For Richard Hopkins and Jen Harmel's complete instructions on how to build your own penny slot machine, microcontroller code, and a video of the slot machine in action, click here. To view the parts list, click here.
Gamblers who play engineering students Richard and Jen's handy desktop slot machine simply insert a coin and press a button or pull a handle. Three stepper motor microcontrollers generate a random number between 0 and 7, using this number to spin the three reels to new positions. For a cool visual effect, the reels are spun through multiple rotations. If the reels arrive at a winning combination, "winner" is displayed on an LCD, chimes ring, and a central microcontroller sends pulses to a relay that runs a set of solenoids that push out the winning coins. Viva Las Vegas!
Desktop Slot Machine Parts List
Allied Part #
Parallel 16×2 LCD Display
Bipolar stepper motor driver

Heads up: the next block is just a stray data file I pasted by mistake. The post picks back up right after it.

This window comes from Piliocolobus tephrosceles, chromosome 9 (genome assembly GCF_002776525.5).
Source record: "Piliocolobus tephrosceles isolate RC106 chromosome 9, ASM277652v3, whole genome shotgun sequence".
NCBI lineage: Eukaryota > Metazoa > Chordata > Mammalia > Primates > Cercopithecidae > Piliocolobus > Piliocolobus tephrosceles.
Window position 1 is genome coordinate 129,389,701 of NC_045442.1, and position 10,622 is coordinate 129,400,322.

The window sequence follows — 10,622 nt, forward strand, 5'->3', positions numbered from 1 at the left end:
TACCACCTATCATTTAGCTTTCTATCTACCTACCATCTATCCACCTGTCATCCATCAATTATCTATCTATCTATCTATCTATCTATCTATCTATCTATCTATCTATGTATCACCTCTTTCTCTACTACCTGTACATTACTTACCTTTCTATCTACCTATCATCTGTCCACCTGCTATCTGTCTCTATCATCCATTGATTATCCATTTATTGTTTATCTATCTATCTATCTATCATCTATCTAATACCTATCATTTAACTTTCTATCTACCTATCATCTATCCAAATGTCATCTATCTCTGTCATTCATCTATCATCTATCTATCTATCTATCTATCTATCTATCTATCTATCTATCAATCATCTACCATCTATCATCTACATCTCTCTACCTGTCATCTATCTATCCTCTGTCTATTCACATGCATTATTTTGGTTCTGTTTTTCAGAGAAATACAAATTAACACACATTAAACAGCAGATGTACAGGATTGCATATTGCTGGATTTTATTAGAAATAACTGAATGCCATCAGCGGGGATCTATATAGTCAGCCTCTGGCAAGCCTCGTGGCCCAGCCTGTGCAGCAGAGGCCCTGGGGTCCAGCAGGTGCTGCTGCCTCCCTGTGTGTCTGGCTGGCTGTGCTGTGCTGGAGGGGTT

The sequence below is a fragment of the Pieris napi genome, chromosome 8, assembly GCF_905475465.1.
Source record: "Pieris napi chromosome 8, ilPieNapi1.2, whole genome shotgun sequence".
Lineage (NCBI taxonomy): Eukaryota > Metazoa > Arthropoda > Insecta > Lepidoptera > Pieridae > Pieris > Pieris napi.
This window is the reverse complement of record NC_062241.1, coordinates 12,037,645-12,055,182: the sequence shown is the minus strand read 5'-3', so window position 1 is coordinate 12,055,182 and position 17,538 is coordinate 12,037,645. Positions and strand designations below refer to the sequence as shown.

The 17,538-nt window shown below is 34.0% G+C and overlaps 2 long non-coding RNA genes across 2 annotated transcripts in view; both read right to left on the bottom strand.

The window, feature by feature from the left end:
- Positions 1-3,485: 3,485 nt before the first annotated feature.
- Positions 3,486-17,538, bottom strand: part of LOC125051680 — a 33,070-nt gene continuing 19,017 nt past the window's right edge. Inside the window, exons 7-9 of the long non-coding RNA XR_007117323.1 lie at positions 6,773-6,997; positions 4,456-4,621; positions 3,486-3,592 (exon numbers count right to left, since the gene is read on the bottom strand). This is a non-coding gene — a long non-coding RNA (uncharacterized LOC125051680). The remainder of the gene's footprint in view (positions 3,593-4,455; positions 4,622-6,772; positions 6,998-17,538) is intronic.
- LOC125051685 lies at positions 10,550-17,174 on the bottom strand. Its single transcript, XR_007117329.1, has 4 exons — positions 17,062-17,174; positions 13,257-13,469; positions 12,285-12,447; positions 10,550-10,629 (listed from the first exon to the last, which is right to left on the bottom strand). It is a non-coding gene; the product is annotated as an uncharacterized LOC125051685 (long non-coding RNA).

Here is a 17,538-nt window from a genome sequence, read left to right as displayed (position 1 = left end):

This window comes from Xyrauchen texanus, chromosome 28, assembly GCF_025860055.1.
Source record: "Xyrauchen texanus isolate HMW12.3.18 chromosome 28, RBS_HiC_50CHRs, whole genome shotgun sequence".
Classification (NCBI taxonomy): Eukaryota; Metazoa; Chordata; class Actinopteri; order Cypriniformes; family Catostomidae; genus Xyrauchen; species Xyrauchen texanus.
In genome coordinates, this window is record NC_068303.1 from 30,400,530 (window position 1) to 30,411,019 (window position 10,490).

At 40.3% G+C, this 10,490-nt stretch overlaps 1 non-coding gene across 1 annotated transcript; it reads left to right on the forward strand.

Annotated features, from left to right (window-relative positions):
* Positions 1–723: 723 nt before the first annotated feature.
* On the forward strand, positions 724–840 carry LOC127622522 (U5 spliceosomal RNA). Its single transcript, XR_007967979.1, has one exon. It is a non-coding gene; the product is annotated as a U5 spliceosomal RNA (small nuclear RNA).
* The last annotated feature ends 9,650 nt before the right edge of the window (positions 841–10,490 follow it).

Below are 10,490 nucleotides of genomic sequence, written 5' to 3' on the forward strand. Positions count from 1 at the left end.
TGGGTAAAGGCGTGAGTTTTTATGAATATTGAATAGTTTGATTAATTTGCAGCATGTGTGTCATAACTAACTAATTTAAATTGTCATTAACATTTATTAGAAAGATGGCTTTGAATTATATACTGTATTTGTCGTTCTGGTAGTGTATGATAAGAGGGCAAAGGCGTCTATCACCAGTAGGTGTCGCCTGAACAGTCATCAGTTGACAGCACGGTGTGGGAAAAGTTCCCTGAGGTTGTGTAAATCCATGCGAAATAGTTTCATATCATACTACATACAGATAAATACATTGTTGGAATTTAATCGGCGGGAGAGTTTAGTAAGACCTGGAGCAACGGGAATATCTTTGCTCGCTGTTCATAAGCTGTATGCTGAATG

1 kV resistor
10 kV resistor
4.7 kV resistor
22 pF capacitor
0.1 µF capacitor
22 kV ceramic photocell
5V dc relay
4 MHz crystal oscillator
NPN power transistor
Additional parts required: 5 PIC 16F84A microcontrollers; 1 bright white LED; 3 bipolar stepper motors; 3 H-bridge with flyback diodes; 1 computer power supply; 1 slot machine N.O. spin button; 1 digital sound module; 1 amplified computer speakers; 1 car emergency brake handle; 1 doorbell
At the Design News webinar on June 27, learn all about aluminum extrusion: designing the right shape so it costs the least, is simplest to manufacture, and best fits the application's structural requirements.
For industrial control applications, or even a simple assembly line, that machine can go almost 24/7 without a break. But what happens when the task is a little more complex? That’s where the “smart” machine would come in. The smart machine is one that has some simple (or complex in some cases) processing capability to be able to adapt to changing conditions. Such machines are suited for a host of applications, including automotive, aerospace, defense, medical, computers and electronics, telecommunications, consumer goods, and so on. This radio show will show what’s possible with smart machines, and what tradeoffs need to be made to implement such a solution.